Rob was about to be named Man of the Match at Wembley for containing Ginola but then Allan Nielsen scored the only goal of the game for Tottenham in the last few seconds of the game, so the award was switched to him instead.

He said: “It was a great day, apart from the result. It went too quickly. It went in a blur.  I tried to take everything in, but I didn’t, because as a sportsman, I was focusing on the game. So although I tried to enjoy it and look for my family, my mind was solely on my job in the game. I just look back on it as an experience.”

Four weeks later, having had such a good season, Rob broke his leg in two places in a Premier League match at Stamford Bridge, when he collided with goalkeeper Kasey Keller while trying to prevent a Gianfranco Zola goal.

“That was a big blow,” he continued. “I was looking forward to the end of the season. It was just one of those things. I’ve always given 100 per cent when I played. I wasn’t technically brilliant, but I always worked hard. When I look back at the Chelsea incident, should I have chased Zola back? No one else did apart from muggins here! I collided with Kasey and I broke my leg in two places. 

“It was one of those things. It was bad luck, but I totally believe that what happens to you in your life happens for a reason. Had this not happened, I could have signed again for Leicester or moved elsewhere for a nice contract, but then I wouldn’t have ended up where I am now or met the people that I have. Breaking my leg again was unfortunate but you try to flip it round. If you don’t, you go crazy.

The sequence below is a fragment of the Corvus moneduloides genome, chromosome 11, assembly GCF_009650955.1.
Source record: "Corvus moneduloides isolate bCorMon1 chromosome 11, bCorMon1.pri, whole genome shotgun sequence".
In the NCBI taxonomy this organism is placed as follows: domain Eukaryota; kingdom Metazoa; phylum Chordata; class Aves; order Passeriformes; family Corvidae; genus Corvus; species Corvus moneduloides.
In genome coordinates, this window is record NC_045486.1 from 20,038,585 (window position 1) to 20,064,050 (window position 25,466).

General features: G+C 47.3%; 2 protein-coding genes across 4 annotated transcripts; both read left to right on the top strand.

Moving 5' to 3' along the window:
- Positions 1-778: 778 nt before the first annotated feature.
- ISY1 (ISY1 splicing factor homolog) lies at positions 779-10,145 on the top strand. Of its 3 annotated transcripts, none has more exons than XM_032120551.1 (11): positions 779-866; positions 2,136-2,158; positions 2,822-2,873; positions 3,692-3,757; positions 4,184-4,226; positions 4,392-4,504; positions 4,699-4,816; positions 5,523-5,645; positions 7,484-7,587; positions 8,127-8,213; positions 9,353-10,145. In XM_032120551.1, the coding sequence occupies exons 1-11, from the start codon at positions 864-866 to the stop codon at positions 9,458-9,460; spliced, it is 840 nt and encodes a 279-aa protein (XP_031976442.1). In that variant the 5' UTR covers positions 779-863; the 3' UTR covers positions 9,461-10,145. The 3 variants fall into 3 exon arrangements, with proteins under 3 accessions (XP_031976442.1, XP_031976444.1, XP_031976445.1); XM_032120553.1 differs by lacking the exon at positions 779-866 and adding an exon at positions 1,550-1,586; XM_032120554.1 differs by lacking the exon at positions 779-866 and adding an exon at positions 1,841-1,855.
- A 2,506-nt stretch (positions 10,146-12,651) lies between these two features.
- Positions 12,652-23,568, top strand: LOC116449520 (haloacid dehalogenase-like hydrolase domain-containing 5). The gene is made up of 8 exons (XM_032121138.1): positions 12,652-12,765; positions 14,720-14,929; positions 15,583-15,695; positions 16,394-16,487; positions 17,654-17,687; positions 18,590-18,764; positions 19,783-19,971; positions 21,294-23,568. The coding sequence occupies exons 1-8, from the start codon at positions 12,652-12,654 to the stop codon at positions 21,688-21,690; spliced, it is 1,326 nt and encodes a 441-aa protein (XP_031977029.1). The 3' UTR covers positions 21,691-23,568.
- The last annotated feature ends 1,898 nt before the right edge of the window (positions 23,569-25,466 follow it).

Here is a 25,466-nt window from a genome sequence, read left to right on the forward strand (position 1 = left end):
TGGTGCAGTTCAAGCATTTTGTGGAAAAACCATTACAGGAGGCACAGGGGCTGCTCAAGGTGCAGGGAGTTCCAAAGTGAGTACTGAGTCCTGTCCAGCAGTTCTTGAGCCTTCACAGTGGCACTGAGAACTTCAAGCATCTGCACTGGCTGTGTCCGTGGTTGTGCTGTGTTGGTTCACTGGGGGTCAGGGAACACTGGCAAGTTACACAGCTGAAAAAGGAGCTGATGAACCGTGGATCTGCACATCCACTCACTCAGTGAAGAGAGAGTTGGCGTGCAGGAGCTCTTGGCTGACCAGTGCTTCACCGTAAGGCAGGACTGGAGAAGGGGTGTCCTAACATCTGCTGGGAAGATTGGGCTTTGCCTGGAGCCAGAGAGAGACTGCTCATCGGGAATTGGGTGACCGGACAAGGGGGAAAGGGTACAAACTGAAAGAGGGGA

“That was my last game for Leicester. After my leg break, I went to Spain for three months of rehab and then the rest of my career happened.”

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Rob Ullathorne

This involved coming back from rehab, training and playing in the reserves with Bobby Robson’s Newcastle United (2000-01) before turning down the offer of a contract there. He then spent two seasons playing for Neil Warnock at Sheffield United (2001-2003) before half a season at Northampton Town, helping them to the fourth-tier play-offs. His final two seasons as a player were at Notts County (2004-06).

Rob retired from playing in 2006. He took a couple of years out playing golf, going round the world and seeing friends. He then became a licensed player agent, worked with a sports management company, and set up a lifestyle management company with his wife. His last job was working for Mercedes in the VIP department. 

Rob concluded by saying: “I had good times at Leicester. The team we had and the camaraderie there was second to none. We just ground out results. We were very strong on set pieces. We’d go to places where we weren’t expected to get results and then get them. We used to say we were like sponges. We’d soak up the pressure and then hit back. Martin had got together a group of players who all worked hard, with everyone working for each other.”